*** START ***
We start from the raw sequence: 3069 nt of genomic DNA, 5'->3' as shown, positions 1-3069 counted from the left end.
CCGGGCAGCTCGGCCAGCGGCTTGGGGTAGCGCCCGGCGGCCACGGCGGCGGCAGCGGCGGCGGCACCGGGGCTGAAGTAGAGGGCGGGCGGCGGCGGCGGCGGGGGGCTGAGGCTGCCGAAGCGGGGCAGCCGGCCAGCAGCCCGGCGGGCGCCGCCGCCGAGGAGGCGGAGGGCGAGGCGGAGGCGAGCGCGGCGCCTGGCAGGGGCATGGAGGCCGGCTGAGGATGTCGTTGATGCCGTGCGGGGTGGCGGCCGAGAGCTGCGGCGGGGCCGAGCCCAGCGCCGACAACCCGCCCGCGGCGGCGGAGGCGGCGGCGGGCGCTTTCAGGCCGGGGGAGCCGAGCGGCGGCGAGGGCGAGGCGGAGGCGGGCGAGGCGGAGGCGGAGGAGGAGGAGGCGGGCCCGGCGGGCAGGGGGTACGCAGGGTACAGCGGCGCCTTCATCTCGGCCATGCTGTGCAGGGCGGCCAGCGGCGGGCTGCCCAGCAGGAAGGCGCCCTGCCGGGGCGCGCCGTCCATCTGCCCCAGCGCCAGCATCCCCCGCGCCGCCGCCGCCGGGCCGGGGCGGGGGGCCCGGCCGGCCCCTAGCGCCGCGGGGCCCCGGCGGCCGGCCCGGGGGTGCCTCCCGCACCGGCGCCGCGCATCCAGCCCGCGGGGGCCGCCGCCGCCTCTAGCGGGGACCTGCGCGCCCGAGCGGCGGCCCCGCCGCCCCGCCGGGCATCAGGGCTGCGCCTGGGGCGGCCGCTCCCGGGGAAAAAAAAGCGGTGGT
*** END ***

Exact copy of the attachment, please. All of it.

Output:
We start from the raw sequence: 3069 nt of genomic DNA, 5'->3' as shown, positions 1-3069 counted from the left end.
CCGGGCAGCTCGGCCAGCGGCTTGGGGTAGCGCCCGGCGGCCACGGCGGCGGCAGCGGCGGCGGCACCGGGGCTGAAGTAGAGGGCGGGCGGCGGCGGCGGCGGGGGGCTGAGGCTGCCGAAGCGGGGCAGCCGGCCAGCAGCCCGGCGGGCGCCGCCGCCGAGGAGGCGGAGGGCGAGGCGGAGGCGAGCGCGGCGCCTGGCAGGGGCATGGAGGCCGGCTGAGGATGTCGTTGATGCCGTGCGGGGTGGCGGCCGAGAGCTGCGGCGGGGCCGAGCCCAGCGCCGACAACCCGCCCGCGGCGGCGGAGGCGGCGGCGGGCGCTTTCAGGCCGGGGGAGCCGAGCGGCGGCGAGGGCGAGGCGGAGGCGGGCGAGGCGGAGGCGGAGGAGGAGGAGGCGGGCCCGGCGGGCAGGGGGTACGCAGGGTACAGCGGCGCCTTCATCTCGGCCATGCTGTGCAGGGCGGCCAGCGGCGGGCTGCCCAGCAGGAAGGCGCCCTGCCGGGGCGCGCCGTCCATCTGCCCCAGCGCCAGCATCCCCCGCGCCGCCGCCGCCGGGCCGGGGCGGGGGGCCCGGCCGGCCCCTAGCGCCGCGGGGCCCCGGCGGCCGGCCCGGGGGTGCCTCCCGCACCGGCGCCGCGCATCCAGCCCGCGGGGGCCGCCGCCGCCTCTAGCGGGGACCTGCGCGCCCGAGCGGCGGCCCCGCCGCCCCGCCGGGCATCAGGGCTGCGCCTGGGGCGGCCGCTCCCGGGGAAAAAAAAGCGGTGGT